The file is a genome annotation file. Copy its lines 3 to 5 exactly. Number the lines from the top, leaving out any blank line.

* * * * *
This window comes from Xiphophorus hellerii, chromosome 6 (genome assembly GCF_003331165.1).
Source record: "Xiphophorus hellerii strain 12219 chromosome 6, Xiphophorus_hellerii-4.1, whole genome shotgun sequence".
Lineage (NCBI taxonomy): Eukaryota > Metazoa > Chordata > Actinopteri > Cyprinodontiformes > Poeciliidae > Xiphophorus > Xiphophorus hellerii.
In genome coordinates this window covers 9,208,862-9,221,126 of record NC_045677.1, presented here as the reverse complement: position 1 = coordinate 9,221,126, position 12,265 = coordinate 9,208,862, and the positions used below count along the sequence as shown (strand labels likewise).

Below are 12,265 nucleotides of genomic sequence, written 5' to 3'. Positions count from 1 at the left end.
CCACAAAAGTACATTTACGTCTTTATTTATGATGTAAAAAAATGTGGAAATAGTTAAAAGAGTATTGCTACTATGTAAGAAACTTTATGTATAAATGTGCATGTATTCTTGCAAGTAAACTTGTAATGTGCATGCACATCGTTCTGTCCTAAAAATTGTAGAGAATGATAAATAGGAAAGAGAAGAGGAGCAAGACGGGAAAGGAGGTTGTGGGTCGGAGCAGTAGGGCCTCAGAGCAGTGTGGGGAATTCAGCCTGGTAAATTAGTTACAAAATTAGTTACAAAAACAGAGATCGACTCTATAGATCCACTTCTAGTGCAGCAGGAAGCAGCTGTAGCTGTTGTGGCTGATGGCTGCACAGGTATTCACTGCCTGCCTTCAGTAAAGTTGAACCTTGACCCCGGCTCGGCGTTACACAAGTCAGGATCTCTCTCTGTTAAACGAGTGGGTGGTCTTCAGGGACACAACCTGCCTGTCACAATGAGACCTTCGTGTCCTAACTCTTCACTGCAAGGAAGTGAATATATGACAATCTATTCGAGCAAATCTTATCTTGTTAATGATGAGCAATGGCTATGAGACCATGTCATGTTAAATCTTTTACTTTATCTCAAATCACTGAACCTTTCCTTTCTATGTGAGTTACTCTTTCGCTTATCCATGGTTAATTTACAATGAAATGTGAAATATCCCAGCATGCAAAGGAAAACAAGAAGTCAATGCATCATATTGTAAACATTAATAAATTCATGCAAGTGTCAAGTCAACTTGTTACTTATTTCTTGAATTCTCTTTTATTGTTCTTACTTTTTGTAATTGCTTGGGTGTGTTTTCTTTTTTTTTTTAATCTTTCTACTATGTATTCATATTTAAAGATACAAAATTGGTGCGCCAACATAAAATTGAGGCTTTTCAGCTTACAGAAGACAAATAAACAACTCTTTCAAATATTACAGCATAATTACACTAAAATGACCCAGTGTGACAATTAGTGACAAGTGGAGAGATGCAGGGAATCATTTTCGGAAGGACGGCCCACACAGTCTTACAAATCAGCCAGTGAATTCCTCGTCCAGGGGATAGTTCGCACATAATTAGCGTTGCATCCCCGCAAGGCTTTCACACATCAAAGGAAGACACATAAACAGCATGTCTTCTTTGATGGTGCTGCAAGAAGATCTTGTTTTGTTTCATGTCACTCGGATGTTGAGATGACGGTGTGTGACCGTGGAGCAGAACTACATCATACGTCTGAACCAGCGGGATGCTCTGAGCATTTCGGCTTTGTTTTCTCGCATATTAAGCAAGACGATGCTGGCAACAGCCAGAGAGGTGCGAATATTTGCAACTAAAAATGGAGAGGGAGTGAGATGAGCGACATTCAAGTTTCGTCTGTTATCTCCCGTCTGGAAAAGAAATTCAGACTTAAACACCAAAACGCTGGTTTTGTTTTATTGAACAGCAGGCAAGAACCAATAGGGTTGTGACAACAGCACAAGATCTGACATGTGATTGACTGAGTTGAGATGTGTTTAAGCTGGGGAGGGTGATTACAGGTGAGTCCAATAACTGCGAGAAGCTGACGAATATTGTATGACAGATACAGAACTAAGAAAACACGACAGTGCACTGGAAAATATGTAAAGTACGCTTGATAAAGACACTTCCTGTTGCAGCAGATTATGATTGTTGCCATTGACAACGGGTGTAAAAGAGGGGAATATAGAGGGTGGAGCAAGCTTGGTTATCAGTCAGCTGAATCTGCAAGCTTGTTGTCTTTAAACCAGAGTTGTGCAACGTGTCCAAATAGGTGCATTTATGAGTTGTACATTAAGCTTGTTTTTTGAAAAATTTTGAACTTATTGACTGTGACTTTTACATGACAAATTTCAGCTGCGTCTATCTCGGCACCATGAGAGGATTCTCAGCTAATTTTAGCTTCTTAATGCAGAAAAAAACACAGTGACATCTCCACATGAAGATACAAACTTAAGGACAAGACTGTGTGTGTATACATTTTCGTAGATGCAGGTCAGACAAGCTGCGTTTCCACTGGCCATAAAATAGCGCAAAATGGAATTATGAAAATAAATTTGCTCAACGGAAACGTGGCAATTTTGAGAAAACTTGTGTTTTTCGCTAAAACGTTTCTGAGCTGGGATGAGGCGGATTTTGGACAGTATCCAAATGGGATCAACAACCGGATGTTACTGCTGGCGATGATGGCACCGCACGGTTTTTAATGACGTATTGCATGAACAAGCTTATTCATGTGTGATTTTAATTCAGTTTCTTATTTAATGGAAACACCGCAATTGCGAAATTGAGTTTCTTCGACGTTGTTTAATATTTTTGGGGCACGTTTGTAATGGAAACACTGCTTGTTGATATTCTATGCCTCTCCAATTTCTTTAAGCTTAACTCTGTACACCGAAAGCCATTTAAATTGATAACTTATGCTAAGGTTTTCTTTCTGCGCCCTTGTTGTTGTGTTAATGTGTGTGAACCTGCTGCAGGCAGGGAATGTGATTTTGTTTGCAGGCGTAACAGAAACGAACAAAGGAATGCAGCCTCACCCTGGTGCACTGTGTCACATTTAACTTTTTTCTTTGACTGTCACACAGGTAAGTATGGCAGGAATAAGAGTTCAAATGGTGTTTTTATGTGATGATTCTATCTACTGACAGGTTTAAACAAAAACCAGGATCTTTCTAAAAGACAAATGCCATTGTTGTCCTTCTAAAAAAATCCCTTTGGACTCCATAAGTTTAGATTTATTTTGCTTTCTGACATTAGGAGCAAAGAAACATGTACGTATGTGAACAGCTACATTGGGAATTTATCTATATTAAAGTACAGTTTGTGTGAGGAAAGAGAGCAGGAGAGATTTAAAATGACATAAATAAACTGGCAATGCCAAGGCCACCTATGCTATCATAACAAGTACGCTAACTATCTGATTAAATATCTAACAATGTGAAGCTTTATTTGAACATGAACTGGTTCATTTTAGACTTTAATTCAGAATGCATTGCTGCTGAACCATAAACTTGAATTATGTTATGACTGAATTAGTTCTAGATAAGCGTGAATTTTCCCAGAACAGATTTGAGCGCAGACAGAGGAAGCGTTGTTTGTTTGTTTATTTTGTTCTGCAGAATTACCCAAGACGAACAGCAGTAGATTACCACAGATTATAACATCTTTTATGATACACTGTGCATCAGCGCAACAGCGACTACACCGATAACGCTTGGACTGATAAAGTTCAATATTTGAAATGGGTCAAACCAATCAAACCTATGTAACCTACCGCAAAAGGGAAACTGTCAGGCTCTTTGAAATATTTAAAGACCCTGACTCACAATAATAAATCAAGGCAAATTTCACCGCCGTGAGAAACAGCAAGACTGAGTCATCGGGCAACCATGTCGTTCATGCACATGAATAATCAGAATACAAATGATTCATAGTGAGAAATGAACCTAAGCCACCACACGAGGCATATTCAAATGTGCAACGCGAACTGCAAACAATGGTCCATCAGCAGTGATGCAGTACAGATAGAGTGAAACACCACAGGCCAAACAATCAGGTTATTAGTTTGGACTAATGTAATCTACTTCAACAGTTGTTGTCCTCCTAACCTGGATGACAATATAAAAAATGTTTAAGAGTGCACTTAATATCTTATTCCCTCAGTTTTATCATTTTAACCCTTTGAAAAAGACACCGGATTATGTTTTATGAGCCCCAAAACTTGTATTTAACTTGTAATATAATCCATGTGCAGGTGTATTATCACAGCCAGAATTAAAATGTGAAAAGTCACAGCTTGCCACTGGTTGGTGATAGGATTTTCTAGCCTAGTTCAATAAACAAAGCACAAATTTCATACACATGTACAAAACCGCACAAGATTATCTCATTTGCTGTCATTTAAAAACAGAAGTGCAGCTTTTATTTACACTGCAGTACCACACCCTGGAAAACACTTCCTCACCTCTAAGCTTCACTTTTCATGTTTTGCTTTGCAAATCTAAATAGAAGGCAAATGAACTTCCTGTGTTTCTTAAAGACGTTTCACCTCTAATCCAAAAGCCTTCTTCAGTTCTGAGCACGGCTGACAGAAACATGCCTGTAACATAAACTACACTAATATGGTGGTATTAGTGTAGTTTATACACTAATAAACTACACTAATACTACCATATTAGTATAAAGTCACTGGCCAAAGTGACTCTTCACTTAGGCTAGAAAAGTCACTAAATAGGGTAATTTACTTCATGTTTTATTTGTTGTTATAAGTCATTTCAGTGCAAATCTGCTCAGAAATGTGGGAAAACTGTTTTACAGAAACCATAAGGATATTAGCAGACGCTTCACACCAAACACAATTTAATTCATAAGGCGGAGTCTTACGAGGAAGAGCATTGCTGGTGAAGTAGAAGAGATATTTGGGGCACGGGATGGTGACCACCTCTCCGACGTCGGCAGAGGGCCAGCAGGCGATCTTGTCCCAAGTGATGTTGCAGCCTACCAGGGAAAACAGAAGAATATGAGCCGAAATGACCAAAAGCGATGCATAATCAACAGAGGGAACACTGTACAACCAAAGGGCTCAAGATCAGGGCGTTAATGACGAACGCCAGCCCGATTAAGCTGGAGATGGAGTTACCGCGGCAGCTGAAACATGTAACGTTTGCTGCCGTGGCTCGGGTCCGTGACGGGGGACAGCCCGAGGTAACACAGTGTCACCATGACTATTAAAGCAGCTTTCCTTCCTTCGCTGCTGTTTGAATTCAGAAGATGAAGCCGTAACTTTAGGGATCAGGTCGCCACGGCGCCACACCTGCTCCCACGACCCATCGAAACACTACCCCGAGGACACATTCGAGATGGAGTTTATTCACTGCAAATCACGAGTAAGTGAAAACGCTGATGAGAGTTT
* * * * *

Lineage (NCBI taxonomy): Eukaryota > Metazoa > Chordata > Actinopteri > Cyprinodontiformes > Poeciliidae > Xiphophorus > Xiphophorus hellerii.
In genome coordinates this window covers 9,208,862-9,221,126 of record NC_045677.1, presented here as the reverse complement: position 1 = coordinate 9,221,126, position 12,265 = coordinate 9,208,862, and the positions used below count along the sequence as shown (strand labels likewise).

Below are 12,265 nucleotides of genomic sequence, written 5' to 3'. Positions count from 1 at the left end.